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A Salute to the Red, White, and Blue Jackets

The US of A has been well-represented on recent Columbus rosters

USA v Canada - 2018 IIHF Ice Hockey World Championship Bronze Medal Game Photo by Martin Rose/Getty Images

As we celebrate America’s independence today, I thought I’d take a moment to celebrate the strong American presence within the roster and staff of the Columbus Blue Jackets.

As our own Dan P. wrote about in 2014, much of the current Jackets identity can be credited to the influence of former Blue Jackets adviser (and 1980 US Men’s Olympic team assistant coach) Craig Patrick. Americans Jack Johnson, Nick Foligno, and Brandon Dubinsky immediately earned leadership roles and led by example on the ice with gritty, two-way play.

Patrick has moved on, but there are still Americans in charge. Head coach John Tortorella has always been outspoken about his love of country, and his son currently serves in the US military. Tortorella is the winningest American-born coach in NHL history, with 575 wins and counting (but he’s just 4 ahead of Peter Laviolette for that honor). Torts coached Team USA in the 2008 World Championship as well as the 2016 World Cup of Hockey (where he chose Dubinsky and Johnson for his roster).

Assistant GM Bill Zito, who also serves as GM of the Cleveland Monsters, recently served as GM of Team USA for the most recent World Championships, where the Americans won the bronze medal.

As for the roster, in 2017-18 the Blue Jackets had the sixth highest number of American-born players in the league (according to rosters at Hockey-Reference), and one of only 5 teams with more Americans than Canadians:

NHL Rosters by Nationality

Team USA CAN SWE RUS FIN CZE
Team USA CAN SWE RUS FIN CZE
NJD 19 7 2 0 1 1
BOS 17 13 1 0 1 3
NYR 16 13 4 2 0 2
MIN 15 13 3 0 2 0
LAK 14 16 3 0 1 1
CBJ 13 10 2 2 4 1
CHI 13 13 5 1 0 5
OTT 13 22 5 0 0 2
WPG 12 13 1 1 3 0
BUF 12 19 4 0 1 0
PIT 11 16 2 1 2 1
ANA 11 19 5 0 2 1
DET 9 11 4 0 0 3
CAR 8 12 6 1 3 1
COL 8 14 4 5 1 0
VAN 8 16 7 2 2 0
MTL 8 21 1 2 2 3
ARI 8 23 3 0 1 2
WSH 7 12 2 3 0 3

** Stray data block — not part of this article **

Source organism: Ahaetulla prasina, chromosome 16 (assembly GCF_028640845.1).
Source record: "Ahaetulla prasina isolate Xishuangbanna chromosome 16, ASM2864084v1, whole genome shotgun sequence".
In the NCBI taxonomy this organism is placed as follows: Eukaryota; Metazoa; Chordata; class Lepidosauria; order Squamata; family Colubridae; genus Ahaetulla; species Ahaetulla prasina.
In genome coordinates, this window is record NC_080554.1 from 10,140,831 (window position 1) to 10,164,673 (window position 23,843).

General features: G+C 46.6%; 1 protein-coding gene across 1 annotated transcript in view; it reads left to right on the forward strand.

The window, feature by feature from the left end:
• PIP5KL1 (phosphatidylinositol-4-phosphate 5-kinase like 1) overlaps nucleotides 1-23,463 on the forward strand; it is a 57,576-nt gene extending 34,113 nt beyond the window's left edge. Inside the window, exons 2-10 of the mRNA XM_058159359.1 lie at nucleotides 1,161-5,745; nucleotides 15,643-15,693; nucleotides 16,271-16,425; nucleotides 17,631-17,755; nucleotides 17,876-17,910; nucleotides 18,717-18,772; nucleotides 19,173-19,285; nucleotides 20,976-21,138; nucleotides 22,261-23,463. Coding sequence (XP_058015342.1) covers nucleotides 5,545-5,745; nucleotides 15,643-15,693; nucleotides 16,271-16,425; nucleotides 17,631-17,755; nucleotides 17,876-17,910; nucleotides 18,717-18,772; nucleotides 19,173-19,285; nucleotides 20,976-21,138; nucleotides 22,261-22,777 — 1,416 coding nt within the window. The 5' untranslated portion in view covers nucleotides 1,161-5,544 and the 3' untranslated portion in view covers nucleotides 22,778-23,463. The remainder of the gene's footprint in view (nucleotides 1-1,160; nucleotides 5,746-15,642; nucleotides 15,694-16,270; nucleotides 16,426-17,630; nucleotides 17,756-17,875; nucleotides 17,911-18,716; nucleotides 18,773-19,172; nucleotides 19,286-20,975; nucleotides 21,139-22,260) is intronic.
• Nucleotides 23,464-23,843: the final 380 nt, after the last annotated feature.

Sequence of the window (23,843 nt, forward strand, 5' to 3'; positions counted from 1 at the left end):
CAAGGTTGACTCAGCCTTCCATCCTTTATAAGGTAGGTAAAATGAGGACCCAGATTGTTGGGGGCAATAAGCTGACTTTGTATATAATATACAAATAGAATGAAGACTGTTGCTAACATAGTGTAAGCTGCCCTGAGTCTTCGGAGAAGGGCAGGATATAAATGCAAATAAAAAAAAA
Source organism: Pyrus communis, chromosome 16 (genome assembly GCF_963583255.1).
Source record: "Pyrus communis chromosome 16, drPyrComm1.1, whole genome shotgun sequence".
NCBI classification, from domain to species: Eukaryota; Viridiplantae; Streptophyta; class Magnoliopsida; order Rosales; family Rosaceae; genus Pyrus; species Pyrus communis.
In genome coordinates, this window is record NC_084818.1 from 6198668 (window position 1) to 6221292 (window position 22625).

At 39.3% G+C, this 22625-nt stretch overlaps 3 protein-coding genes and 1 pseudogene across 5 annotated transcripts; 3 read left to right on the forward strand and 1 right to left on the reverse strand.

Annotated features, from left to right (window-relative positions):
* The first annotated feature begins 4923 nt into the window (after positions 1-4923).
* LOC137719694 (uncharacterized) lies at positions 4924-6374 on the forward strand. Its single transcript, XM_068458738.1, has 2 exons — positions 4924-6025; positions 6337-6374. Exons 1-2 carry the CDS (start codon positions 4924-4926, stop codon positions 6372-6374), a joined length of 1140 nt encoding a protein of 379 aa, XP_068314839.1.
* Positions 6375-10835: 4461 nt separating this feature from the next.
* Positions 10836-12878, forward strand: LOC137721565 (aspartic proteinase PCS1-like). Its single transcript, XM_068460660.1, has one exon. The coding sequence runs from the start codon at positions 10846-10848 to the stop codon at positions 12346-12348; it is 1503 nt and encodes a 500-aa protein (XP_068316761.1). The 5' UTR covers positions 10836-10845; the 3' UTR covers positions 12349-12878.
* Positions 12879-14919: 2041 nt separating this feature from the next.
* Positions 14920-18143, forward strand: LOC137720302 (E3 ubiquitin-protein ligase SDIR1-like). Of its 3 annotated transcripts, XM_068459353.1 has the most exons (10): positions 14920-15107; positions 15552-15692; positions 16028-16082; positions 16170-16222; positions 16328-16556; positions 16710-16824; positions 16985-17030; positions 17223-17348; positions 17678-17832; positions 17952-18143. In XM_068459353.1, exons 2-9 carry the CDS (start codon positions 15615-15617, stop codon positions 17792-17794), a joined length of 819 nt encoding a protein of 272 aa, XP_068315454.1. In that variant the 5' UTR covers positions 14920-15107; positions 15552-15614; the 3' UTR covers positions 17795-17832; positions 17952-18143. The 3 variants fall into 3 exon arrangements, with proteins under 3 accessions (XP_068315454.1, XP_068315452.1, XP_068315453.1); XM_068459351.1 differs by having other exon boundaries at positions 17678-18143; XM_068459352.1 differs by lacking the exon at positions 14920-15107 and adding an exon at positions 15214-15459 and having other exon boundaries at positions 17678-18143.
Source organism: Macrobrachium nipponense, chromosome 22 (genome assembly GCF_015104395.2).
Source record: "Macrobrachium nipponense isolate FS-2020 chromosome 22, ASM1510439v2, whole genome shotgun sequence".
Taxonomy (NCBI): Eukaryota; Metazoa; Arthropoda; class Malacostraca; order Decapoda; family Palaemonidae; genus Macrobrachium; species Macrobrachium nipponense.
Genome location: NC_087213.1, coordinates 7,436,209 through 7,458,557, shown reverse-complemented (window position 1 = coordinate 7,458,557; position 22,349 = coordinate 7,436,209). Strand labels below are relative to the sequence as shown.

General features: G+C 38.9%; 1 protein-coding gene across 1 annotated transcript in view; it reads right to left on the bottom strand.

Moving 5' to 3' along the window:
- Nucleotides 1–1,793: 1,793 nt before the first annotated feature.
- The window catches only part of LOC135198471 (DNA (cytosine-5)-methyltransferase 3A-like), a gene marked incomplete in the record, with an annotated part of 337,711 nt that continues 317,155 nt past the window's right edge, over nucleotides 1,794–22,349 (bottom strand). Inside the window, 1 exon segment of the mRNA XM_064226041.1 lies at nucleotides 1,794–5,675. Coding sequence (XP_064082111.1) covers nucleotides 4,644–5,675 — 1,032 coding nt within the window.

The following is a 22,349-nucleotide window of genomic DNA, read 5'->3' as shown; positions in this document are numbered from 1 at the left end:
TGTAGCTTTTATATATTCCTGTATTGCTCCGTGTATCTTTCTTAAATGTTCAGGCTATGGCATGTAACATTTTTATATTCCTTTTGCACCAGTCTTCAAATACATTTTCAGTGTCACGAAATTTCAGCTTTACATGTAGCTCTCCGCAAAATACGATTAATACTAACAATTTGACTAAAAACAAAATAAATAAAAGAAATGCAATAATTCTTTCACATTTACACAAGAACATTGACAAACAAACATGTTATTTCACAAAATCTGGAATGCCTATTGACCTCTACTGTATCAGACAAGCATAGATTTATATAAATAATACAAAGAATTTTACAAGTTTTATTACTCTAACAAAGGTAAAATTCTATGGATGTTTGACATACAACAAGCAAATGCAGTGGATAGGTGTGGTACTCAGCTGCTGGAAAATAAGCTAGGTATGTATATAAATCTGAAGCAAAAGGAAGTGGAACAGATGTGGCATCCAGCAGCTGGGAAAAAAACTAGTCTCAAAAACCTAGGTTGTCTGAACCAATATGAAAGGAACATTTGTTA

SJS 7 13 3 0 1 1
FLA 7 16 0 2 5 1
STL 7 16 4 4 0 1
TBL 6 16 2 2 0 3
TOR 6 16 3 2 1 3
NYI 6 21 1 1 1 1
CGY 6 22 3 0 0 4
NSH 5 11 5 1 4 0
DAL 5 14 2 1 3 2
PHI 5 16 3 1 2 4
VGK 5 20 3 1 1 3
EDM 4 19 4 1 2 1

Any review of Americans on the Columbus roster must begin with the pair of Yanks that lead the defense, and are one of the best pairs in the league despite both being under the age of 24. Despite sounding Canadian, Seth Jones was born in Texas and grew up playing hockey in Denver and then Dallas while his father played in the NBA. He twice won a gold medal in the U18 World Championships, and once in the World Junior Championships, in 2013.

His partner, Zach Werenski, hails from Michigan. He won a bronze medal with Team USA at the 2016 World Juniors, and earned Top Defenseman honors. If NHL players compete in the next Winter Olympics, expect this pair to lead the way.

The team that Bill Zito assembled for this year’s World Championship featured two Blue Jackets: Sonny Milano and Cam Atkinson. Milano - a Long Island native - won gold at the 2018 U18 World Championship, won bronze on 2016 WJC team, and earned one goal and one assist in 8 games at this year’s tournament. Atkinson, from Connecticut, scored 7 goals and 4 assists in 10 games at the event and was named as one of the top 3 players on Team USA.

I wrote above that Brandon Dubinsky was part of the identity change for the Blue Jackets. The Alaskan has suited up three times for Team USA. While he only tallied one assist in two games in the 2016 World Cup, he scored 6 goals and 7 assists in 10 games combined between the 2008 and 2010 World Championships, both while a member of the New York Rangers.

Captain Nick Foligno, meanwhile, deserves special credit for his, uh, Americanness (Americanitude? Americanity?). His parents are Canadian but he was born in Buffalo while his father played for the Sabres. He spent much of his childhood in Ontario, but as a dual national had the choice of which country to play for. He chose Team USA, while his younger brother Marcus chose Canada. Fligs played for the USA development teams, and has played in three World Championships, most recently in 2016. He has not medalled, but has 6 goals and 4 assists in 25 games.

This year, we’ve lost three Americans in Jack Johnson, Ian Cole, and Tyler Motte. But we recently signed Tommy Cross (Connecticut) and Adam Clendening (New York). Also signed this spring was Eric Robinson, a native of New Jersey who played at Princeton. Another American of note is Kole Sherwood: not just American, and not just Ohioan, but a Central Ohioan from New Albany. It is possible that he will suit up for the Blue Jackets in a regular season game this year, if only for a cup of coffee. That would make him the first Columbus product to play for the Blue Jackets. Won’t that be cool?

Happy Fourth of July from all of your friends here at The Cannon!